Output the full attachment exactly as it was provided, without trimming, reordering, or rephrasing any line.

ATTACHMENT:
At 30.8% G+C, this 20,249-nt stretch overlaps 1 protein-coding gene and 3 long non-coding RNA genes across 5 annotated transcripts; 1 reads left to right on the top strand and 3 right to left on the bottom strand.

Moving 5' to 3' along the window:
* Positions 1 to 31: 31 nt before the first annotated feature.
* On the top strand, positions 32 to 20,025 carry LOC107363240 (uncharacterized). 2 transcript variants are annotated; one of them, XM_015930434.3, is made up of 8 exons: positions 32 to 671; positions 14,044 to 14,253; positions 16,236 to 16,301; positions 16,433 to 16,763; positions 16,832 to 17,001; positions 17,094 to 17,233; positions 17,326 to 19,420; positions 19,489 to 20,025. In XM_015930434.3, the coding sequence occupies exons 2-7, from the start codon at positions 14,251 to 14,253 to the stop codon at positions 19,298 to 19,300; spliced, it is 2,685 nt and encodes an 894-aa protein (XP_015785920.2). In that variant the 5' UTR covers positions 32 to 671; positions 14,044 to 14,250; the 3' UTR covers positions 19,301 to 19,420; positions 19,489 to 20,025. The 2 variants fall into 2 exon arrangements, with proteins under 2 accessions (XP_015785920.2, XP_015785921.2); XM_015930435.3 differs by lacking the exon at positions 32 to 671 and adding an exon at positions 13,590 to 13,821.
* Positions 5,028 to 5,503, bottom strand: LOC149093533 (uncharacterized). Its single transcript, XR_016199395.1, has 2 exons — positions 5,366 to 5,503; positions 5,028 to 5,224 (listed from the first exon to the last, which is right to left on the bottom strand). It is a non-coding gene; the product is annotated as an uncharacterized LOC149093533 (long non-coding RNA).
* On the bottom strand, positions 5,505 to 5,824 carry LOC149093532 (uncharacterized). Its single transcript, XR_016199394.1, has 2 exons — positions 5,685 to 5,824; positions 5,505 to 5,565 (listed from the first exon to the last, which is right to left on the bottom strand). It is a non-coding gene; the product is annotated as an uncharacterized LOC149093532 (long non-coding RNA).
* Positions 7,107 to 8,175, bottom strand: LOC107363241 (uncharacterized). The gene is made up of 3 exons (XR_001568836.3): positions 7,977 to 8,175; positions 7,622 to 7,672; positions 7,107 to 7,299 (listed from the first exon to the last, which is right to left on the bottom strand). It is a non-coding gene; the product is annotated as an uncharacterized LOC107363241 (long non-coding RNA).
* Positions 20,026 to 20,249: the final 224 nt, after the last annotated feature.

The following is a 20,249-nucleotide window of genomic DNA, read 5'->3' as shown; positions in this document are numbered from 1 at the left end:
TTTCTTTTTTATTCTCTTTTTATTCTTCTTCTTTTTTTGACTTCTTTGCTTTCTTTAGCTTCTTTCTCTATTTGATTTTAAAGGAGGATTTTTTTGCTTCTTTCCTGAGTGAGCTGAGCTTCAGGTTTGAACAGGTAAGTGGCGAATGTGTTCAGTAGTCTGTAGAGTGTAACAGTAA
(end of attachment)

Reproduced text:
At 30.8% G+C, this 20,249-nt stretch overlaps 1 protein-coding gene and 3 long non-coding RNA genes across 5 annotated transcripts; 1 reads left to right on the top strand and 3 right to left on the bottom strand.

Moving 5' to 3' along the window:
* Positions 1 to 31: 31 nt before the first annotated feature.
* On the top strand, positions 32 to 20,025 carry LOC107363240 (uncharacterized). 2 transcript variants are annotated; one of them, XM_015930434.3, is made up of 8 exons: positions 32 to 671; positions 14,044 to 14,253; positions 16,236 to 16,301; positions 16,433 to 16,763; positions 16,832 to 17,001; positions 17,094 to 17,233; positions 17,326 to 19,420; positions 19,489 to 20,025. In XM_015930434.3, the coding sequence occupies exons 2-7, from the start codon at positions 14,251 to 14,253 to the stop codon at positions 19,298 to 19,300; spliced, it is 2,685 nt and encodes an 894-aa protein (XP_015785920.2). In that variant the 5' UTR covers positions 32 to 671; positions 14,044 to 14,250; the 3' UTR covers positions 19,301 to 19,420; positions 19,489 to 20,025. The 2 variants fall into 2 exon arrangements, with proteins under 2 accessions (XP_015785920.2, XP_015785921.2); XM_015930435.3 differs by lacking the exon at positions 32 to 671 and adding an exon at positions 13,590 to 13,821.
* Positions 5,028 to 5,503, bottom strand: LOC149093533 (uncharacterized). Its single transcript, XR_016199395.1, has 2 exons — positions 5,366 to 5,503; positions 5,028 to 5,224 (listed from the first exon to the last, which is right to left on the bottom strand). It is a non-coding gene; the product is annotated as an uncharacterized LOC149093533 (long non-coding RNA).
* On the bottom strand, positions 5,505 to 5,824 carry LOC149093532 (uncharacterized). Its single transcript, XR_016199394.1, has 2 exons — positions 5,685 to 5,824; positions 5,505 to 5,565 (listed from the first exon to the last, which is right to left on the bottom strand). It is a non-coding gene; the product is annotated as an uncharacterized LOC149093532 (long non-coding RNA).
* Positions 7,107 to 8,175, bottom strand: LOC107363241 (uncharacterized). The gene is made up of 3 exons (XR_001568836.3): positions 7,977 to 8,175; positions 7,622 to 7,672; positions 7,107 to 7,299 (listed from the first exon to the last, which is right to left on the bottom strand). It is a non-coding gene; the product is annotated as an uncharacterized LOC107363241 (long non-coding RNA).
* Positions 20,026 to 20,249: the final 224 nt, after the last annotated feature.

The following is a 20,249-nucleotide window of genomic DNA, read 5'->3' as shown; positions in this document are numbered from 1 at the left end:
TTTCTTTTTTATTCTCTTTTTATTCTTCTTCTTTTTTTGACTTCTTTGCTTTCTTTAGCTTCTTTCTCTATTTGATTTTAAAGGAGGATTTTTTTGCTTCTTTCCTGAGTGAGCTGAGCTTCAGGTTTGAACAGGTAAGTGGCGAATGTGTTCAGTAGTCTGTAGAGTGTAACAGTAA